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Pretty But Useless

I've spent a bit of time the last few weeks helping out a friend who has a beautiful web site for her band, but can't update some of it. It was done as a favor -- and a nice favor it is -- but while she's able to edit some pages using a WYSIWYG editor like Contribute, other pages are produced by scripts and therefore can't be edited without digging into code she doesn't understand and doesn't want to deal with.


Here's a nice post from a guy who organizes his life using a notebook. I love my Treo and all, but nothing really substitutes for pen and paper.

The Craft Of Programming

This essay, sparked by a conversation about how to hire good developers, is nearly ten years old, but a few stories I've heard recently brought it to mind again, so I thought it would be worth reprinting. Some of it is dated (I don't write much Perl anymore) but the principal is still sound. (The team I hired using these principles did some really wonderful work, I might add, although they were also a bear to manage on occasion. But I wouldn't have traded them for a hundred by-the-book uncreative and uninteresting programmers.)

Put On Your Platform Shoes

The New York Times today announced that it's going to open itself up as a platform. "Everything we produce should be organized data," said an executive.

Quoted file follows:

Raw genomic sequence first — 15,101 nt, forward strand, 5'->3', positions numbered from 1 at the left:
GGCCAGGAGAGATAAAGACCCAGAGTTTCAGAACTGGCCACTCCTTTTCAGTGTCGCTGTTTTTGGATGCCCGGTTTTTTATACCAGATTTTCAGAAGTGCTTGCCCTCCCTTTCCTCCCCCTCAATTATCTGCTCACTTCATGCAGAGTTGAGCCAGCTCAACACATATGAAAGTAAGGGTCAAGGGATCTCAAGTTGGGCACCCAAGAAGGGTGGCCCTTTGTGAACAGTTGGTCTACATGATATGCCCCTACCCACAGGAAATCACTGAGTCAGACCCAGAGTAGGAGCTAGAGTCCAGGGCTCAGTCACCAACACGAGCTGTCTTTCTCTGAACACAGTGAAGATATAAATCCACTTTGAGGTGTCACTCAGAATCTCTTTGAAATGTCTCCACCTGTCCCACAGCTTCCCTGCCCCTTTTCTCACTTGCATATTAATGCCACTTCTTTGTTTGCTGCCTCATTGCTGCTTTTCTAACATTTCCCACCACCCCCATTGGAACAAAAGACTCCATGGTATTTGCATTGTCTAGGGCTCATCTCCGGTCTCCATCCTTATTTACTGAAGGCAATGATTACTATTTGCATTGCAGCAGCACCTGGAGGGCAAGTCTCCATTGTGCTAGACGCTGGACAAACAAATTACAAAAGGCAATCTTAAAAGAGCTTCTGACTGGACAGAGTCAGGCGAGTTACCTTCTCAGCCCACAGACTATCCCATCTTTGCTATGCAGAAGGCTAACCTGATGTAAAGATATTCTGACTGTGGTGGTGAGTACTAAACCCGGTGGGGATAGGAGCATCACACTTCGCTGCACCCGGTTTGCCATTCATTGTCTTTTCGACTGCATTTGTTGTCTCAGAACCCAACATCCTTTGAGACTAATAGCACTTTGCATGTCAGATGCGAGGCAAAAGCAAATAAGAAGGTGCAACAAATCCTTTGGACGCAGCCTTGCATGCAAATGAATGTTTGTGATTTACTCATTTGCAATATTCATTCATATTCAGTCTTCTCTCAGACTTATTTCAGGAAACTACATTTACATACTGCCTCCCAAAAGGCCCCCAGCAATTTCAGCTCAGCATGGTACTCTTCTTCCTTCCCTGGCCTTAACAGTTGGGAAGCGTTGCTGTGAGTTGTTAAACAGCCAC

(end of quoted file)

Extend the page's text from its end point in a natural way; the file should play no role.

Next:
Weeds In the Garden

I recently came across the CSS Zen Garden, probably not for the first time since it's been around for ages, but I'd never really looked at it in detail before.

That and a Million Dollars

At dinner a few nights ago, a friend who works for a large university said she was going to a few days of training on a new content management system the university had purchased. I'd never heard the name before, but she said it was in use at a few other educational institutions. The price tag was more than a million dollars.

Where the Readers Are

A few years back a colleague asked me what web sites I read most often, and I sat back and said that I really didn't read any sites regularly anymore. The days when I'd make obligatory stops at and and were long behind me. Instead, my reading focused on RSS feeds (then in Bloglines, now in Google Reader), a few really good email newsletters, and sites like (And I still have not broken, and probably never will break, my two-newspaper-a-day habit, but that's another post.)

Harmonica? Really?

Yes, I've started a technology consulting firm and named it after an instrument that's too often seen as a toy, and dismissed by serious musicians. But that's the point. Over the years I've seen simple solutions dismissed in favor of large and expensive projects that, if they don't fail entirely, produce complex systems that cost too much, don't make sense, and don't even meet the original need very well.